Vehemently opposed to Fascism, Trampler immigrated to the United States in 1939 as the political climate turned towards Nazism. He quickly won a position with the Boston Symphony under the direction of the eminent maestro Serge Koussevitzky.

Trampler joined the New Music Quartet, the Yale Quartet and later was a founder of the Chamber Music Society of Lincoln Center. Trampler was also the Juilliard and Budapest Quartet’s preferred guest artist. His recordings of the Mozart and Brahms String Quintets with the Budapest Quartet are among the greatest interpretations.

Several important composers of the twentieth century wrote works for him including Hans Werner Henze and Luciano Berio. His recording of Chemins II on RCA is memorable. It is an exceptionally arduous work with constant tremolo in the bow arm—the rapid back and forth movement, which results in a shimmering effect, and a very tired player!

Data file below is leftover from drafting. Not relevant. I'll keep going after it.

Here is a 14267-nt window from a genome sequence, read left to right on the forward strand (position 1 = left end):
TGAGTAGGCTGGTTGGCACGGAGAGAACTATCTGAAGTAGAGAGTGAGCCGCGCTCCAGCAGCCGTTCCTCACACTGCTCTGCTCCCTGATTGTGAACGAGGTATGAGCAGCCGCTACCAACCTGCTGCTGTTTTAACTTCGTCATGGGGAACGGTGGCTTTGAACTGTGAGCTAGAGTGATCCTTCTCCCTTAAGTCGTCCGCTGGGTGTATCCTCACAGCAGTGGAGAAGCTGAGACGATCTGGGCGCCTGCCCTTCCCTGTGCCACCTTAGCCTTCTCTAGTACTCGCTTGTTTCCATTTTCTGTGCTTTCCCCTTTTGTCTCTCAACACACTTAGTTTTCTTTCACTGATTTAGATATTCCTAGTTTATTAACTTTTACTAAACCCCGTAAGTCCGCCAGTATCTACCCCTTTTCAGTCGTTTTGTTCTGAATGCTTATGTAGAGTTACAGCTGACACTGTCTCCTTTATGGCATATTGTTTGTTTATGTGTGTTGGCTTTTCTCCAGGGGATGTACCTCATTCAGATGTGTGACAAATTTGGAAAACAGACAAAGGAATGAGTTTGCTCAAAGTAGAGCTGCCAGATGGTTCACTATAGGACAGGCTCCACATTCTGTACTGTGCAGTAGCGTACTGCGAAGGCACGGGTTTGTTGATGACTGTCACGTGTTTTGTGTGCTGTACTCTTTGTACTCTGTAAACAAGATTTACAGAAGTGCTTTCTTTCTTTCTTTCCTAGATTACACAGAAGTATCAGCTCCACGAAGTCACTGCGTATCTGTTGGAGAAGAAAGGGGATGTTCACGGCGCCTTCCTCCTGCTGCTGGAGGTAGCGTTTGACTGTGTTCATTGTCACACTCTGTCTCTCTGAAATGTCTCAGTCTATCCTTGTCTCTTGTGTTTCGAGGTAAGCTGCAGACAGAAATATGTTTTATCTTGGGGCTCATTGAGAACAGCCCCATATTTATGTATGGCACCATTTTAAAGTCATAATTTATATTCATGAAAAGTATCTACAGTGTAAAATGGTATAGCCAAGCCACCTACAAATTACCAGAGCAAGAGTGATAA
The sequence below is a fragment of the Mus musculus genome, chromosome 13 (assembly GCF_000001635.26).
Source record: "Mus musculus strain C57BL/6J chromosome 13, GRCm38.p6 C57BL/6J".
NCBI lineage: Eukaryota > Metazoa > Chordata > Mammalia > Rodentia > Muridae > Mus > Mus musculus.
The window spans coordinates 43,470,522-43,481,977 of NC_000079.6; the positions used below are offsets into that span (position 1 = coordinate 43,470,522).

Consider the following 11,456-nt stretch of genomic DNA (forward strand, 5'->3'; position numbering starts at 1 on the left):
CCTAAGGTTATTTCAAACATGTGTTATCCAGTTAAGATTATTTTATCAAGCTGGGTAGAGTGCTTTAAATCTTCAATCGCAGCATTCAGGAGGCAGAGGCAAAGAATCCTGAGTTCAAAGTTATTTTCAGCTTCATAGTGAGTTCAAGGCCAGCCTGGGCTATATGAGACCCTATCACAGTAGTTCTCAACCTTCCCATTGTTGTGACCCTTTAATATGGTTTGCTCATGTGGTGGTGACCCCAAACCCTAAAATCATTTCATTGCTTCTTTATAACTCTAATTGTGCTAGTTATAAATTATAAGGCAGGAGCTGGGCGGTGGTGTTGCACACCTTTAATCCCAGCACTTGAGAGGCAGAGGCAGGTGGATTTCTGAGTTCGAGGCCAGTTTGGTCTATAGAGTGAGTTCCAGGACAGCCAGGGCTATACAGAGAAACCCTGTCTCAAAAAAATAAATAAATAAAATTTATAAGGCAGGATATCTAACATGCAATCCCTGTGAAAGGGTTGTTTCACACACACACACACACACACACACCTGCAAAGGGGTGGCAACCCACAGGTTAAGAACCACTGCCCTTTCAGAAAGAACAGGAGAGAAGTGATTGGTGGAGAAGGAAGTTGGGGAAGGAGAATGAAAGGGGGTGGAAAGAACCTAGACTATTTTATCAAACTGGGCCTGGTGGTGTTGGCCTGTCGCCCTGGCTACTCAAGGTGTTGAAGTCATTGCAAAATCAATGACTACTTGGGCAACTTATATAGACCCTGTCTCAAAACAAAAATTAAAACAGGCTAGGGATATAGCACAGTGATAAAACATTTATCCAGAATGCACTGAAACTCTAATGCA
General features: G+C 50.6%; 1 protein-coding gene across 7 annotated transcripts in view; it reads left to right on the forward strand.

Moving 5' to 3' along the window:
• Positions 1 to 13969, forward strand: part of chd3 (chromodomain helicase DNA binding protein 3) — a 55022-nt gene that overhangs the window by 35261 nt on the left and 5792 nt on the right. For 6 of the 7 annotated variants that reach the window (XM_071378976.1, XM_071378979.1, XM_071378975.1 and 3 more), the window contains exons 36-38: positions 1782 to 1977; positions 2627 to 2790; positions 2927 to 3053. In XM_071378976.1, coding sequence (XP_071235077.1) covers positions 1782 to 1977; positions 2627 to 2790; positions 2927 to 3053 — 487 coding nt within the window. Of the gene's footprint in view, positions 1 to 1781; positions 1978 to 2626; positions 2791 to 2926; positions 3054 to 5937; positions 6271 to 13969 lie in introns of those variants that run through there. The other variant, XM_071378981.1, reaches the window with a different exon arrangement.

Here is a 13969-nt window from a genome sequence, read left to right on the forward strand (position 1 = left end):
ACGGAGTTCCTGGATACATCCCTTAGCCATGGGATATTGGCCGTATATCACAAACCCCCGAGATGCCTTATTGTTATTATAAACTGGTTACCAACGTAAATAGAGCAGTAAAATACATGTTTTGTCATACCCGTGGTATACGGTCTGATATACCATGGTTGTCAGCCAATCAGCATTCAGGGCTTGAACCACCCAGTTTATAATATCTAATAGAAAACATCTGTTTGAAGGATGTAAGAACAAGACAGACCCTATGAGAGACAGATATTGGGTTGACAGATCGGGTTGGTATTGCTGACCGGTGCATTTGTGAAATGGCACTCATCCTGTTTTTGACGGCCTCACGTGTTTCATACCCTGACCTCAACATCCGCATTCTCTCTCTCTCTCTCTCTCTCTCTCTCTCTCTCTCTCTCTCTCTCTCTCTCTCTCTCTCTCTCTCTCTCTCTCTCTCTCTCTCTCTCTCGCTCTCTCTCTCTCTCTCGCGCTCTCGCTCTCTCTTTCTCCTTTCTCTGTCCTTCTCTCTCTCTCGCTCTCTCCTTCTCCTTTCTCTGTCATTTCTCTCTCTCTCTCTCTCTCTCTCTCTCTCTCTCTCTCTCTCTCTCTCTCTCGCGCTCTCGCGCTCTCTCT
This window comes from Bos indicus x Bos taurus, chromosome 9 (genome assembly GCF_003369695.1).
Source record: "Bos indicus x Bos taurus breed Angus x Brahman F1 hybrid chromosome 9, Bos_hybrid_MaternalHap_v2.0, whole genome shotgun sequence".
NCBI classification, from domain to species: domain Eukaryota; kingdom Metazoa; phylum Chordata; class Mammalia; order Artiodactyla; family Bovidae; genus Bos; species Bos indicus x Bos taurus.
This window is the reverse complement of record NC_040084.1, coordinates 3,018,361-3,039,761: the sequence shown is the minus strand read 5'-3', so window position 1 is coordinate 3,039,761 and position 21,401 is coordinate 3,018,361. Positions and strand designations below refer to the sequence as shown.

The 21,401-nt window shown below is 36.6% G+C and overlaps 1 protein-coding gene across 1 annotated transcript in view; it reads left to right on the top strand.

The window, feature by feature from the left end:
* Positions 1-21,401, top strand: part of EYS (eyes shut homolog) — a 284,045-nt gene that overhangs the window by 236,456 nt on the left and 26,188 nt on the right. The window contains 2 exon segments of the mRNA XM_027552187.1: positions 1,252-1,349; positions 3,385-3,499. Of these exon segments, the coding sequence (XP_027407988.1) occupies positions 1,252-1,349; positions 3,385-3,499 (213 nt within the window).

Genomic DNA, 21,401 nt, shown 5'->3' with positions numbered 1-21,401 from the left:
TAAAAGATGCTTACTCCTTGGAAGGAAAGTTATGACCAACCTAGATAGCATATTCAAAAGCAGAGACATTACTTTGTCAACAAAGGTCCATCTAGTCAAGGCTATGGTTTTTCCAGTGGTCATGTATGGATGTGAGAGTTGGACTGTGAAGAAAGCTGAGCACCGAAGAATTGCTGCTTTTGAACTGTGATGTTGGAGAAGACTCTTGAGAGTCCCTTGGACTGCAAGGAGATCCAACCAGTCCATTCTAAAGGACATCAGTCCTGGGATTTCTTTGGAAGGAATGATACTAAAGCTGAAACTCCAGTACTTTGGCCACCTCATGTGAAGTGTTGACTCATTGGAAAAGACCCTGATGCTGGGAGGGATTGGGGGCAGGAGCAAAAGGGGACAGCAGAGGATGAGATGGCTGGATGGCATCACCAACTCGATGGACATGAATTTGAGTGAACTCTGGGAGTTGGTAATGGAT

Trampler continued his appearances as soloist while also teaching at many of the most prestigious music schools including Juilliard, Boston University, Yale School of Music, Peabody Conservatory and the New England Conservatory.

In 1977 Trampler gave the first performance of the Sonata for Viola and Piano, op. 147 by Dmitiri Shostakovich. It was still an unfamiliar work even among violists at that time. Trampler became an eloquent proponent, often entering into discussions about the intentions of the composer. It is said that Trampler’s interpretation convinced even Primrose. Another recording worth noting is of the two Brahms Sonatas with Mieczyslaw Horszowski. What a sound!

He died in 1997 in Nova Scotia at the age of 82.

Trampler plays BRAHMS, J.: String Quintets Nos. 1 and 2 (for 2 violas) with the Juilliard String Quartet
Nobuko Imai